What I have learned from this forum has reinforced my previous views that, for me,single line reefing is essential. It also rules out any yacht that has in mast furling because of the cost to change over.
This is a personal decision of mine and no reflection of anyone elses choice.
Thanks again for your contributions and advice.
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  #49  
Old 01-26-2011
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One point. A double line reefing system is actually a lot better in terms of being able to control sail shape. This is especially the case as the sails get larger. With a single line system you can not control the tension on the foot of the sail as well and can't control the sail shape as easily as you can with a double line system.

Quote:
Originally Posted by robfox View Post
Once again I have learned a lot from reading a sailnet thread.
I am fortunate that we bought our present 37 foot yacht set up with Harkan Batcars & a very good single line reefing system for the main.It enables me to put in reefs without leaving the cockpit and at any point of sail.
Just before Christmas we were on a 60 mile coastal sail when our forecast 15 knots (on a broad reach) went to 30knots and gusted up to 40 knots.I put 3 reefs in without drama while my wife steered downwind.A couple of rolls in the headsail and comfortable sailing at up to 8.5 knots.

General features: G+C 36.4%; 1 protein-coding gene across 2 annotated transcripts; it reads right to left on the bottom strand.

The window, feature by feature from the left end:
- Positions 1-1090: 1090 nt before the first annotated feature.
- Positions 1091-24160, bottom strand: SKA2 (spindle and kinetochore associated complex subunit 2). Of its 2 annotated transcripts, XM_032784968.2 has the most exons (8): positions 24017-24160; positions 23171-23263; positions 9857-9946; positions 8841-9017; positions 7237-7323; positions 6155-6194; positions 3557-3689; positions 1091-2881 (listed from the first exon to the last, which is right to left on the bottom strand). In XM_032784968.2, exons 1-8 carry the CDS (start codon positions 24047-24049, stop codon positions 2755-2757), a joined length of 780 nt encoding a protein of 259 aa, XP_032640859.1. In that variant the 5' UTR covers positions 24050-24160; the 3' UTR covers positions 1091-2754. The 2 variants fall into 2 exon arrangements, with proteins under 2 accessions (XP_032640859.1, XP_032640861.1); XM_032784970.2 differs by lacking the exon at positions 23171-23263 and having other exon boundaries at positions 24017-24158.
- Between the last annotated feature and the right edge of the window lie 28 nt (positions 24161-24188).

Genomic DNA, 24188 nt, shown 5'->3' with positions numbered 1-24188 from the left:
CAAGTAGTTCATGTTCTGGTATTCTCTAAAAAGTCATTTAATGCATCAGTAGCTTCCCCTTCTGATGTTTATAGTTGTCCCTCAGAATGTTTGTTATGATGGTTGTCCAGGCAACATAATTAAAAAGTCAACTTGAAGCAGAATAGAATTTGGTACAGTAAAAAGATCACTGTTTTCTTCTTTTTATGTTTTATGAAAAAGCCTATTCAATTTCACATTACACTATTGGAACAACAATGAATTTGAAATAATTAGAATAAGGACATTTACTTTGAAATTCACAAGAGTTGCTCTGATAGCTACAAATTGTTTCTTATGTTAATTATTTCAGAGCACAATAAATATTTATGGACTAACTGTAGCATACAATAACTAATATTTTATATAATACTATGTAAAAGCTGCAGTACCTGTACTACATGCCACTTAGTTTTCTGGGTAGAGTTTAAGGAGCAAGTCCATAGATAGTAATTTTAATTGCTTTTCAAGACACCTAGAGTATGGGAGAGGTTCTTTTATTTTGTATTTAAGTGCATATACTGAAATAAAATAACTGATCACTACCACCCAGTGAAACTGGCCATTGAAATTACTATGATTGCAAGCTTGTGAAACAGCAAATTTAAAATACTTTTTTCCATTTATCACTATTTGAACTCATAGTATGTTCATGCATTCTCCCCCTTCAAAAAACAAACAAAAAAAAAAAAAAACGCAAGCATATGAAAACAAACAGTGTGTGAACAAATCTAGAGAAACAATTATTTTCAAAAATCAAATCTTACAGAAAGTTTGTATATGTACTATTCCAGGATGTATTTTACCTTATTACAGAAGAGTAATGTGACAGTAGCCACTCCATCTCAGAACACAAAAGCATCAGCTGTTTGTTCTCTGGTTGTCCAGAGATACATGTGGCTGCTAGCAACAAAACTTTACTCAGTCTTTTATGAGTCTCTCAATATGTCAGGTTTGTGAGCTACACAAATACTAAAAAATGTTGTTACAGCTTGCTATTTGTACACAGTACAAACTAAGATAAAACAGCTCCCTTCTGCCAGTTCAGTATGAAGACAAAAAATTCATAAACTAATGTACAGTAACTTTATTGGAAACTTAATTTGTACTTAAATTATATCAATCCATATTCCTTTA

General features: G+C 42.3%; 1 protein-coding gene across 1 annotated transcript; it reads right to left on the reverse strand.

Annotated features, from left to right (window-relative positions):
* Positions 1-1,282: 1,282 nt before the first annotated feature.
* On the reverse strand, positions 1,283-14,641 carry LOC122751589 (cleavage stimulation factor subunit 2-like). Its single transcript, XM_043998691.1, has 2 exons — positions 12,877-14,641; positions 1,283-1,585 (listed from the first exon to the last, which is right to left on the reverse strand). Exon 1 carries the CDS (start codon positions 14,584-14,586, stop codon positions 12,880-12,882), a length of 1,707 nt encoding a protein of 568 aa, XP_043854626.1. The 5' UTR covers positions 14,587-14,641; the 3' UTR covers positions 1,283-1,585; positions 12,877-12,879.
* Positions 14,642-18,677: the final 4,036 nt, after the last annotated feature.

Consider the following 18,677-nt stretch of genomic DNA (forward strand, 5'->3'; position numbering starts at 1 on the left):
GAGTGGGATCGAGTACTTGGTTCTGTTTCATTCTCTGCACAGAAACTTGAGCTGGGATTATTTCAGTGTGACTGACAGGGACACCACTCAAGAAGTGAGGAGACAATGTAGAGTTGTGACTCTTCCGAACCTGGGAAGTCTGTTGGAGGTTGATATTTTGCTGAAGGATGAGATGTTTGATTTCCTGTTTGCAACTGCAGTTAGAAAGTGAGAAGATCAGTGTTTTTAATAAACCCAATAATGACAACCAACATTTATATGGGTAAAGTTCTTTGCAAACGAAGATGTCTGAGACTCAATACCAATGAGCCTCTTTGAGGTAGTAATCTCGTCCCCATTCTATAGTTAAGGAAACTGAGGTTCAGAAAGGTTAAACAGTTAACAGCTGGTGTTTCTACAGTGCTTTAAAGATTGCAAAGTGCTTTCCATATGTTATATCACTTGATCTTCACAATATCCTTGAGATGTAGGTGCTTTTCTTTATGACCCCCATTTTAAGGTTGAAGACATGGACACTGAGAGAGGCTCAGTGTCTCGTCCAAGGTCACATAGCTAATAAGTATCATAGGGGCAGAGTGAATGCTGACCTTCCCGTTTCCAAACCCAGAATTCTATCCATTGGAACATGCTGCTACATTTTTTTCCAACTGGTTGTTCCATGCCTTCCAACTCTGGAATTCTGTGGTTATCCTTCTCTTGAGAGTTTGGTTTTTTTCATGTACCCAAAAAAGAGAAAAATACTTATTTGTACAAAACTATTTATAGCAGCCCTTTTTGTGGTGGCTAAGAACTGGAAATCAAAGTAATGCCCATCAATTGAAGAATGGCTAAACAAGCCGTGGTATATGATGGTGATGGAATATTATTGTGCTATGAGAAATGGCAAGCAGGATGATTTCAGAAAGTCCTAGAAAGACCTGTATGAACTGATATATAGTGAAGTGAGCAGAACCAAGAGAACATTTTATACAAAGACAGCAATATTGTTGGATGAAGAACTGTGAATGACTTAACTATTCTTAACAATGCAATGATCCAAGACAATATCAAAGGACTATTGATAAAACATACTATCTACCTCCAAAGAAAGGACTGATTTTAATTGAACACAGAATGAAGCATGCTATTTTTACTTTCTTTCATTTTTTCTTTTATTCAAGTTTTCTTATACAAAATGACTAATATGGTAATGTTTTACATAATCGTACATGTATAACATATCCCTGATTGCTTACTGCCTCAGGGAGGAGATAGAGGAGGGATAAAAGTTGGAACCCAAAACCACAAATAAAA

We are looking for our next yacht which will be bigger and many of those available have in mast furling.
What I have learned from this forum has reinforced my previous views that, for me,single line reefing is essential. It also rules out any yacht that has in mast furling because of the cost to change over.
This is a personal decision of mine and no reflection of anyone elses choice.
Thanks again for your contributions and advice.
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You know what the first rule of sailing is? ...Love. You can learn all the math in the 'verse, but you take
a boat to the sea you don't love, she'll shake you off just as sure as the turning of the worlds. Love keeps